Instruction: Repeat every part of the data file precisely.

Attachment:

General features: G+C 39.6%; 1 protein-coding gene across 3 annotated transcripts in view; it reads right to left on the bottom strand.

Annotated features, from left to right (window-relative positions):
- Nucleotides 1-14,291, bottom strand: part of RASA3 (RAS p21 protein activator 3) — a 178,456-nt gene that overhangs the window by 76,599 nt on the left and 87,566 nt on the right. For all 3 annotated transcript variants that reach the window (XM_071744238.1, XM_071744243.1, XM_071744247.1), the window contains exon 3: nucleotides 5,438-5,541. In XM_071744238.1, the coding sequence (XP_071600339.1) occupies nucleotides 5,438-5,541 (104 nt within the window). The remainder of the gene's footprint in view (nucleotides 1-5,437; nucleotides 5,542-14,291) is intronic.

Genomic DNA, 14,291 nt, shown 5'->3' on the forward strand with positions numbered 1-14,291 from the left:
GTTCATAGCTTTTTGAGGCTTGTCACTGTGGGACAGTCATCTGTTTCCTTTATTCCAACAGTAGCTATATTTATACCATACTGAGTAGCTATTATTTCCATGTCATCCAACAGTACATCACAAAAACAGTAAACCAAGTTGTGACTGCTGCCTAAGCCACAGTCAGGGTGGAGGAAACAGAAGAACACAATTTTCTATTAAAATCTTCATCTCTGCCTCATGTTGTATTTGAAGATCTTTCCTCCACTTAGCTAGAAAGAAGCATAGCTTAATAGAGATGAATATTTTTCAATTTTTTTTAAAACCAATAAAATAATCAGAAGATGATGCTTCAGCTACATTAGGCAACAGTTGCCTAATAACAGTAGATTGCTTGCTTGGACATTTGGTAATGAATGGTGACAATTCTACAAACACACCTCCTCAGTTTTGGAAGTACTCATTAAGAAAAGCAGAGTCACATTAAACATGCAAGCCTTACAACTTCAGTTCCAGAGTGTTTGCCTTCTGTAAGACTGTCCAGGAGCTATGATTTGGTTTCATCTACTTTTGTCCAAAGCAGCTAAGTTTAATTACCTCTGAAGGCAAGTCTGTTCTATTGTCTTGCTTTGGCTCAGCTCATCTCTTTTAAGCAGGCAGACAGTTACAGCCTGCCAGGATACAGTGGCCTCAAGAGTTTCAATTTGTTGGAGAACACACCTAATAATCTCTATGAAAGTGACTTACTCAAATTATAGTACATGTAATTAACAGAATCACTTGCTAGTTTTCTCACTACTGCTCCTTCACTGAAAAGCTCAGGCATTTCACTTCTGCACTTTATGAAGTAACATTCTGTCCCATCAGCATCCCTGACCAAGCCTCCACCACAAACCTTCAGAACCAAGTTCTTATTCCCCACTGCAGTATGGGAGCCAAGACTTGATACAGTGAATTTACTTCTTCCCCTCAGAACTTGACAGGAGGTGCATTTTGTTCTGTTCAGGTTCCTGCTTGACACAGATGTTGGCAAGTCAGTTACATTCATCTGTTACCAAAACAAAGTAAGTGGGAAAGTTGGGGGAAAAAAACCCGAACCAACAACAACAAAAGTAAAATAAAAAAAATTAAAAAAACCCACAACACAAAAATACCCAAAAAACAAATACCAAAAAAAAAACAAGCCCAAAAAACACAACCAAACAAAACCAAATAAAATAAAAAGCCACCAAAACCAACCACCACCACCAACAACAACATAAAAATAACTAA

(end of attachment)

General features: G+C 39.6%; 1 protein-coding gene across 3 annotated transcripts in view; it reads right to left on the bottom strand.

Annotated features, from left to right (window-relative positions):
- Nucleotides 1-14,291, bottom strand: part of RASA3 (RAS p21 protein activator 3) — a 178,456-nt gene that overhangs the window by 76,599 nt on the left and 87,566 nt on the right. For all 3 annotated transcript variants that reach the window (XM_071744238.1, XM_071744243.1, XM_071744247.1), the window contains exon 3: nucleotides 5,438-5,541. In XM_071744238.1, the coding sequence (XP_071600339.1) occupies nucleotides 5,438-5,541 (104 nt within the window). The remainder of the gene's footprint in view (nucleotides 1-5,437; nucleotides 5,542-14,291) is intronic.

Genomic DNA, 14,291 nt, shown 5'->3' on the forward strand with positions numbered 1-14,291 from the left:
GTTCATAGCTTTTTGAGGCTTGTCACTGTGGGACAGTCATCTGTTTCCTTTATTCCAACAGTAGCTATATTTATACCATACTGAGTAGCTATTATTTCCATGTCATCCAACAGTACATCACAAAAACAGTAAACCAAGTTGTGACTGCTGCCTAAGCCACAGTCAGGGTGGAGGAAACAGAAGAACACAATTTTCTATTAAAATCTTCATCTCTGCCTCATGTTGTATTTGAAGATCTTTCCTCCACTTAGCTAGAAAGAAGCATAGCTTAATAGAGATGAATATTTTTCAATTTTTTTTAAAACCAATAAAATAATCAGAAGATGATGCTTCAGCTACATTAGGCAACAGTTGCCTAATAACAGTAGATTGCTTGCTTGGACATTTGGTAATGAATGGTGACAATTCTACAAACACACCTCCTCAGTTTTGGAAGTACTCATTAAGAAAAGCAGAGTCACATTAAACATGCAAGCCTTACAACTTCAGTTCCAGAGTGTTTGCCTTCTGTAAGACTGTCCAGGAGCTATGATTTGGTTTCATCTACTTTTGTCCAAAGCAGCTAAGTTTAATTACCTCTGAAGGCAAGTCTGTTCTATTGTCTTGCTTTGGCTCAGCTCATCTCTTTTAAGCAGGCAGACAGTTACAGCCTGCCAGGATACAGTGGCCTCAAGAGTTTCAATTTGTTGGAGAACACACCTAATAATCTCTATGAAAGTGACTTACTCAAATTATAGTACATGTAATTAACAGAATCACTTGCTAGTTTTCTCACTACTGCTCCTTCACTGAAAAGCTCAGGCATTTCACTTCTGCACTTTATGAAGTAACATTCTGTCCCATCAGCATCCCTGACCAAGCCTCCACCACAAACCTTCAGAACCAAGTTCTTATTCCCCACTGCAGTATGGGAGCCAAGACTTGATACAGTGAATTTACTTCTTCCCCTCAGAACTTGACAGGAGGTGCATTTTGTTCTGTTCAGGTTCCTGCTTGACACAGATGTTGGCAAGTCAGTTACATTCATCTGTTACCAAAACAAAGTAAGTGGGAAAGTTGGGGGAAAAAAACCCGAACCAACAACAACAAAAGTAAAATAAAAAAAATTAAAAAAACCCACAACACAAAAATACCCAAAAAACAAATACCAAAAAAAAAACAAGCCCAAAAAACACAACCAAACAAAACCAAATAAAATAAAAAGCCACCAAAACCAACCACCACCACCAACAACAACATAAAAATAACTAA